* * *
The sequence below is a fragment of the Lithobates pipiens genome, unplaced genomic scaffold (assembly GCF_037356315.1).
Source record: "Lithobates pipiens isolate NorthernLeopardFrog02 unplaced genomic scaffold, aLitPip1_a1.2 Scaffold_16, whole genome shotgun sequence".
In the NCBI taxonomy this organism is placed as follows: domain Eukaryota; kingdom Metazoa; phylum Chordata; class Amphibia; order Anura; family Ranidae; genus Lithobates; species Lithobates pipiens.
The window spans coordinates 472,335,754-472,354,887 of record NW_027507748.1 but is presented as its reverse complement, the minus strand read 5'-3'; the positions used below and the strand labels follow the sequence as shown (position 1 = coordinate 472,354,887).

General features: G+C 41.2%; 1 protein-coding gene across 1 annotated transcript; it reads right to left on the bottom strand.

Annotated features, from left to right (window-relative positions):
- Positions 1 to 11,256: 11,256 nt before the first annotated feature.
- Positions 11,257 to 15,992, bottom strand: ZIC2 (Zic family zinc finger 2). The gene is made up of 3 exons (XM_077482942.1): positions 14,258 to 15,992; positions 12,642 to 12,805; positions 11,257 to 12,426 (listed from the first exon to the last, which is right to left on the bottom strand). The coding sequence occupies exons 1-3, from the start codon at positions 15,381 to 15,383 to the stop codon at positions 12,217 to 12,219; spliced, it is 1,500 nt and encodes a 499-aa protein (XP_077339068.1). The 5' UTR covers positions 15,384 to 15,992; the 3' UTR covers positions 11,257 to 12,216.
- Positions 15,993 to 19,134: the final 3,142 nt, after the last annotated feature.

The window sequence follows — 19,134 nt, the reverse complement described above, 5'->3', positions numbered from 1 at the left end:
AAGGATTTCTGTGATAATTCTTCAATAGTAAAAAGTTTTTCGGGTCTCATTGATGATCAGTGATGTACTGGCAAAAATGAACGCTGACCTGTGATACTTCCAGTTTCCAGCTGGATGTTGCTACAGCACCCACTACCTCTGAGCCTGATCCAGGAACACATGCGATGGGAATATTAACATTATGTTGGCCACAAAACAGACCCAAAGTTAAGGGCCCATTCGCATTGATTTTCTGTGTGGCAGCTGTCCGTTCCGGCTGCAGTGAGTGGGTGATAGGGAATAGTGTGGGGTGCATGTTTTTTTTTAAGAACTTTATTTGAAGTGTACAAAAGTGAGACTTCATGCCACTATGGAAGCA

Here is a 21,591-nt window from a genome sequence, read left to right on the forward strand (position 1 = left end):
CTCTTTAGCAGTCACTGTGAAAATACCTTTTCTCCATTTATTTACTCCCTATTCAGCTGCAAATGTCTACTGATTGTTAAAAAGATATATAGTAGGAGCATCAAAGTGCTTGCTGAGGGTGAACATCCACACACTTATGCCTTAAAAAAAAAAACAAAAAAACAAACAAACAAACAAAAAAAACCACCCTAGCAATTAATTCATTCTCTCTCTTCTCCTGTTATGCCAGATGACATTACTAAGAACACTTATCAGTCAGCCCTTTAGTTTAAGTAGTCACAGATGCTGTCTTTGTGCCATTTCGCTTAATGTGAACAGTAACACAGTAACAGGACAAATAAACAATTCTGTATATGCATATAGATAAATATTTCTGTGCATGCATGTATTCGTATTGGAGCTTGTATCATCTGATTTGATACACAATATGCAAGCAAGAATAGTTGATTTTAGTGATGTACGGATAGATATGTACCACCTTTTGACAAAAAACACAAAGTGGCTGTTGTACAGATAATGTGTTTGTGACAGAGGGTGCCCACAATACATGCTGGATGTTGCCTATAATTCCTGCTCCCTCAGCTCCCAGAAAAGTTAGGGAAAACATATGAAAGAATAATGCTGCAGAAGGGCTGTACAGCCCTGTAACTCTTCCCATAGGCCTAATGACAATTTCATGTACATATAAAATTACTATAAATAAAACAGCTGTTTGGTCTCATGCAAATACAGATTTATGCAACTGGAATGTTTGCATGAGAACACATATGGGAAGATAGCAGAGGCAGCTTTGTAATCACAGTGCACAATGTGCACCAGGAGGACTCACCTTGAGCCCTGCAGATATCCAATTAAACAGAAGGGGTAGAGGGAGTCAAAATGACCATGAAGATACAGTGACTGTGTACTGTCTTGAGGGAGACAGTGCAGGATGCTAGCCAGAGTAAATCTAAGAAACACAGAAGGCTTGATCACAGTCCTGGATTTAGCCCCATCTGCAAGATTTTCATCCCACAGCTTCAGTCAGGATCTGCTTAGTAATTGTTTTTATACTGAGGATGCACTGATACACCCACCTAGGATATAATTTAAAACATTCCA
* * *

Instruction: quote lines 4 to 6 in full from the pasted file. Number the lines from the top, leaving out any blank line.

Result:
The window spans coordinates 472,335,754-472,354,887 of record NW_027507748.1 but is presented as its reverse complement, the minus strand read 5'-3'; the positions used below and the strand labels follow the sequence as shown (position 1 = coordinate 472,354,887).

General features: G+C 41.2%; 1 protein-coding gene across 1 annotated transcript; it reads right to left on the bottom strand.

Annotated features, from left to right (window-relative positions):